It's always a major literary event, a new novel by John Banville, even if the event usually seems to pass off quietly. In Shroud we meet Axel Vander, an academic with a dark secret, living out his final years on America's west coast. But his past catches up with him in the form of Cass Cleave, a woman on a mission. All of Banville's previous novels have been greeted enthusiastically by his ever-growing readership, and there can be no doubt that Shroud is one of the highlights of an autumn publishing season already full of new books by long established authors. 'His prose gives continuous sensuous delight,' wrote Martin Amis. Here is more delight. Who could ask for more from a novel?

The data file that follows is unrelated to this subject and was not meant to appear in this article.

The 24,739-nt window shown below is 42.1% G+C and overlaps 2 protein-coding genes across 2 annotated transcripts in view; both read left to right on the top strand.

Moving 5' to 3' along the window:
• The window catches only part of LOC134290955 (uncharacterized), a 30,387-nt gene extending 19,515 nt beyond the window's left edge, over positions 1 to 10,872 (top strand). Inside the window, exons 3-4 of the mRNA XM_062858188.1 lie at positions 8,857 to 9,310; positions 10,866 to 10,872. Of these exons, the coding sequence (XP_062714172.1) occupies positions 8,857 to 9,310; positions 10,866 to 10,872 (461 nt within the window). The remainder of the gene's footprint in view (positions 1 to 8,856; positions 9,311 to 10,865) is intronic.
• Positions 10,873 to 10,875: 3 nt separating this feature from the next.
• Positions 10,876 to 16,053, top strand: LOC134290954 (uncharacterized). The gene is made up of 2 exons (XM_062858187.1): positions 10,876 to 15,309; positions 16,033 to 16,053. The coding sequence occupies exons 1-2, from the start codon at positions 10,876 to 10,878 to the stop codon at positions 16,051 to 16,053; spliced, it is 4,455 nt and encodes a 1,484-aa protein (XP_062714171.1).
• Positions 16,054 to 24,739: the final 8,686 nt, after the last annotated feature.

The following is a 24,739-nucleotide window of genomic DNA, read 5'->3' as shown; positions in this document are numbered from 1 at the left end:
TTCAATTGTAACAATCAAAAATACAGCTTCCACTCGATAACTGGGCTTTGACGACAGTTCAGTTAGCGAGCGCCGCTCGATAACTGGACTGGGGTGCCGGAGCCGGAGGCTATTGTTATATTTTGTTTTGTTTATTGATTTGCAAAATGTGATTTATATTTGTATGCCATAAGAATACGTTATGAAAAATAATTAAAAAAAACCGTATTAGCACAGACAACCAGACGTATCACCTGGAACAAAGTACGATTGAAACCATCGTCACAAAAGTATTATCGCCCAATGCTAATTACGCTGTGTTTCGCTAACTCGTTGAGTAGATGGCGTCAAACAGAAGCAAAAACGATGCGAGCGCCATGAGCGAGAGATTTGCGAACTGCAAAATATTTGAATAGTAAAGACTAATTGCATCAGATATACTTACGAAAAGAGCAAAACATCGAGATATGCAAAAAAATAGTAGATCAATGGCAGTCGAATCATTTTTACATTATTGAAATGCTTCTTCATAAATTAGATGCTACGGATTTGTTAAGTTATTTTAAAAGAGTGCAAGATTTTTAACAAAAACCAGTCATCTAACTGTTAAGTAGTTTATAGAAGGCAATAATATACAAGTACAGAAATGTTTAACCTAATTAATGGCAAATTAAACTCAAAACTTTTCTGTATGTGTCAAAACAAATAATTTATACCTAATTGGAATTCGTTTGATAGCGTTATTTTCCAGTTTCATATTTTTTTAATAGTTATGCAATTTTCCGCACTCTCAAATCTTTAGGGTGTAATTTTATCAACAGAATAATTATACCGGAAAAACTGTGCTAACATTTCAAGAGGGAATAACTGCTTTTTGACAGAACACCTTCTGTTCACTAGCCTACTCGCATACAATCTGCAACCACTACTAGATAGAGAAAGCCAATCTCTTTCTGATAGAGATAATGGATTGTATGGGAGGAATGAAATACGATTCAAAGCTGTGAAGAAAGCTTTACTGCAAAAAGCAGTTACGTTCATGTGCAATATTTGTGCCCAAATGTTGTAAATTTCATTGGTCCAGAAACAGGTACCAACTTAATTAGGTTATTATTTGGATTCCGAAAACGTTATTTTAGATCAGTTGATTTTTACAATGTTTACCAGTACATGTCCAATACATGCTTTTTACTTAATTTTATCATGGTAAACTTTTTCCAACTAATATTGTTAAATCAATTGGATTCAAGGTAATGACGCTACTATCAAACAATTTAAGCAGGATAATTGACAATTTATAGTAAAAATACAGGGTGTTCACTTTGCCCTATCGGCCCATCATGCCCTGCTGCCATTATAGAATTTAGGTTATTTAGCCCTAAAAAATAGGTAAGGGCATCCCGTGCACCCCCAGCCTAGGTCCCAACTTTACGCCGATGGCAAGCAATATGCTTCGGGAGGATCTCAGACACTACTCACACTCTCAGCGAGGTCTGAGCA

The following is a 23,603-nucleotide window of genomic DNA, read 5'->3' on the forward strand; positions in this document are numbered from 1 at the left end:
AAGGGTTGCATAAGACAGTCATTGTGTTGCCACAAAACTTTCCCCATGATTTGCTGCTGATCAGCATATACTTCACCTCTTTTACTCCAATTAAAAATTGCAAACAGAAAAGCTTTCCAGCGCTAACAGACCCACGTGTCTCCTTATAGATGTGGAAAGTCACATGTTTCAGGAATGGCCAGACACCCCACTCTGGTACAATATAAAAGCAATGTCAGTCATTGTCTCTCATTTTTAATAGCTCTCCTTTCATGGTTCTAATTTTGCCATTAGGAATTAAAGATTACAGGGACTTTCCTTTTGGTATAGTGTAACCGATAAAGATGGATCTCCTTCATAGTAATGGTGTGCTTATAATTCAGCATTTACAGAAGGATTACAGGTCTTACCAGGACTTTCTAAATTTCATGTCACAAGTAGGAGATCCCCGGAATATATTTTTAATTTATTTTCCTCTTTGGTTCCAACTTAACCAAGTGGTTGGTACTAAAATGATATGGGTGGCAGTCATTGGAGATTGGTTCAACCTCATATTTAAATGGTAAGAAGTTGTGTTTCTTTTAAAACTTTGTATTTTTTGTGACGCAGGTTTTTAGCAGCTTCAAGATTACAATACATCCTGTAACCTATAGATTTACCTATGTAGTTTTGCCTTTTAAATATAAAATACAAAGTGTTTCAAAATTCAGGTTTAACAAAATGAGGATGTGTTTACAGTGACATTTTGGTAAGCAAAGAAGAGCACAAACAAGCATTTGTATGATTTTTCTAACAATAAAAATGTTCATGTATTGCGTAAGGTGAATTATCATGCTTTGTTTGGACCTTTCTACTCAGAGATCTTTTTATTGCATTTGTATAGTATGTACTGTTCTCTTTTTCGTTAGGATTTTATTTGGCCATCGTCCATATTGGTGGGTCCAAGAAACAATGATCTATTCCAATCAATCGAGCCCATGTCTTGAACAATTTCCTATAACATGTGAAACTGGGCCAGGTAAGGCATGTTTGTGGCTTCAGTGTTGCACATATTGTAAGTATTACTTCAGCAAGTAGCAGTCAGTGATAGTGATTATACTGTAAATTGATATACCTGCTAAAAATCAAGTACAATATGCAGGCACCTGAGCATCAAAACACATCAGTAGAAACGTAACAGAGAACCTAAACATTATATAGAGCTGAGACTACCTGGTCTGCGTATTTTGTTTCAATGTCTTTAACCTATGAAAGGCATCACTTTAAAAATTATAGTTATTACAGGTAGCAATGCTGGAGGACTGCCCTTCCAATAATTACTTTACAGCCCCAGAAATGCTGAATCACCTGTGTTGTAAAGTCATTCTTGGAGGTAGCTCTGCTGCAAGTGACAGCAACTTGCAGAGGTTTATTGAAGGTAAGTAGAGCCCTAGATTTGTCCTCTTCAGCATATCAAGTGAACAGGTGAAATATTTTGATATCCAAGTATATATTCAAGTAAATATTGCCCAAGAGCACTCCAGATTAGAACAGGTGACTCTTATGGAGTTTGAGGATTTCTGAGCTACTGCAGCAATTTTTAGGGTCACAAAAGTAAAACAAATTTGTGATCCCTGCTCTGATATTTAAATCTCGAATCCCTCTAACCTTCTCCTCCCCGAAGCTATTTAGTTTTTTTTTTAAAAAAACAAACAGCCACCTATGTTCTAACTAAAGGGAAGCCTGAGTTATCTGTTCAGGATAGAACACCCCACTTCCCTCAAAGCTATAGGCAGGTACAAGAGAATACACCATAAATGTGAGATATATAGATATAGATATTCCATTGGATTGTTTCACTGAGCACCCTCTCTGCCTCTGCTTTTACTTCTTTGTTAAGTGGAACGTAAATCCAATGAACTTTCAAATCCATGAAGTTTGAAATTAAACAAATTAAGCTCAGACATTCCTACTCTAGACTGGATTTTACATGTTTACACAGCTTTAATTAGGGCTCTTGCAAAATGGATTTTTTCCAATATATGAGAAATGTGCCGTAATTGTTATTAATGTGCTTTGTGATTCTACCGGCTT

Axel Vander, celebrated academic and man of culture, is spending his twilight years on the west coast of America. For decades he has lived with the knowledge of a tragedy of which he was both perpetrator and victim. Now, out of the blue, a letter arrives hinting at the secrets he has been hiding for fifty years.To find out just how much the writer knows about his past Vander arranges to meet her in Turin. But he is thrown into emotional turmoil by this encounter with Cass Cleave, a deeply troubled young woman desperate to discover a reason to continue living; and the meeting of the two leads inexorably towards disaster. Written in Banville's faultless, almost painfully beautiful prose, Shroud is a novel which is not afraid to ask deep questions, nor to answer them emphatically.